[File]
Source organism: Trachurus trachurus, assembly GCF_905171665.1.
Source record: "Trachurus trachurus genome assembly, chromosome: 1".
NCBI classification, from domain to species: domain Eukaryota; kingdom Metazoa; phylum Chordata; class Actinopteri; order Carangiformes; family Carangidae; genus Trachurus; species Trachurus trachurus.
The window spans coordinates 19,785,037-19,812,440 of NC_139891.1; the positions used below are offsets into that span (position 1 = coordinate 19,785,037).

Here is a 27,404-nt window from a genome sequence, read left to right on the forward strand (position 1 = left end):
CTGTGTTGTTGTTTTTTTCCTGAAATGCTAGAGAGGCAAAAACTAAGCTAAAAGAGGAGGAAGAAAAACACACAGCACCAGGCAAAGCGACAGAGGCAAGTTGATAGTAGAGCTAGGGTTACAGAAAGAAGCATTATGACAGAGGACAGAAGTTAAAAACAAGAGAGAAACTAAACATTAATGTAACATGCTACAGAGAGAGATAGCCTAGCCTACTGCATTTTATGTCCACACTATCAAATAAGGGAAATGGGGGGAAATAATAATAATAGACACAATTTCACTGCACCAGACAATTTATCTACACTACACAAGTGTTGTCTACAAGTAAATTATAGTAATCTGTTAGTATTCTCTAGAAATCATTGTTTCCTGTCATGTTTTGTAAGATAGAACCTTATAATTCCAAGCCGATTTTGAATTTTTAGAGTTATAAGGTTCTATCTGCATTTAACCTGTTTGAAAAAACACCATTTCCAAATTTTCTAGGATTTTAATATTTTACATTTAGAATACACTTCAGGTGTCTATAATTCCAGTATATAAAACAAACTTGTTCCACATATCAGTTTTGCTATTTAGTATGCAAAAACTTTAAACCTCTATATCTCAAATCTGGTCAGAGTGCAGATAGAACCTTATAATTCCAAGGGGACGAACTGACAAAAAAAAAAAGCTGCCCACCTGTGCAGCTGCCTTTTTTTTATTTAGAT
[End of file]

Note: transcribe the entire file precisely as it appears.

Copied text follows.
Source organism: Trachurus trachurus, assembly GCF_905171665.1.
Source record: "Trachurus trachurus genome assembly, chromosome: 1".
NCBI classification, from domain to species: domain Eukaryota; kingdom Metazoa; phylum Chordata; class Actinopteri; order Carangiformes; family Carangidae; genus Trachurus; species Trachurus trachurus.
The window spans coordinates 19,785,037-19,812,440 of NC_139891.1; the positions used below are offsets into that span (position 1 = coordinate 19,785,037).

Here is a 27,404-nt window from a genome sequence, read left to right on the forward strand (position 1 = left end):
CTGTGTTGTTGTTTTTTTCCTGAAATGCTAGAGAGGCAAAAACTAAGCTAAAAGAGGAGGAAGAAAAACACACAGCACCAGGCAAAGCGACAGAGGCAAGTTGATAGTAGAGCTAGGGTTACAGAAAGAAGCATTATGACAGAGGACAGAAGTTAAAAACAAGAGAGAAACTAAACATTAATGTAACATGCTACAGAGAGAGATAGCCTAGCCTACTGCATTTTATGTCCACACTATCAAATAAGGGAAATGGGGGGAAATAATAATAATAGACACAATTTCACTGCACCAGACAATTTATCTACACTACACAAGTGTTGTCTACAAGTAAATTATAGTAATCTGTTAGTATTCTCTAGAAATCATTGTTTCCTGTCATGTTTTGTAAGATAGAACCTTATAATTCCAAGCCGATTTTGAATTTTTAGAGTTATAAGGTTCTATCTGCATTTAACCTGTTTGAAAAAACACCATTTCCAAATTTTCTAGGATTTTAATATTTTACATTTAGAATACACTTCAGGTGTCTATAATTCCAGTATATAAAACAAACTTGTTCCACATATCAGTTTTGCTATTTAGTATGCAAAAACTTTAAACCTCTATATCTCAAATCTGGTCAGAGTGCAGATAGAACCTTATAATTCCAAGGGGACGAACTGACAAAAAAAAAAAGCTGCCCACCTGTGCAGCTGCCTTTTTTTTATTTAGAT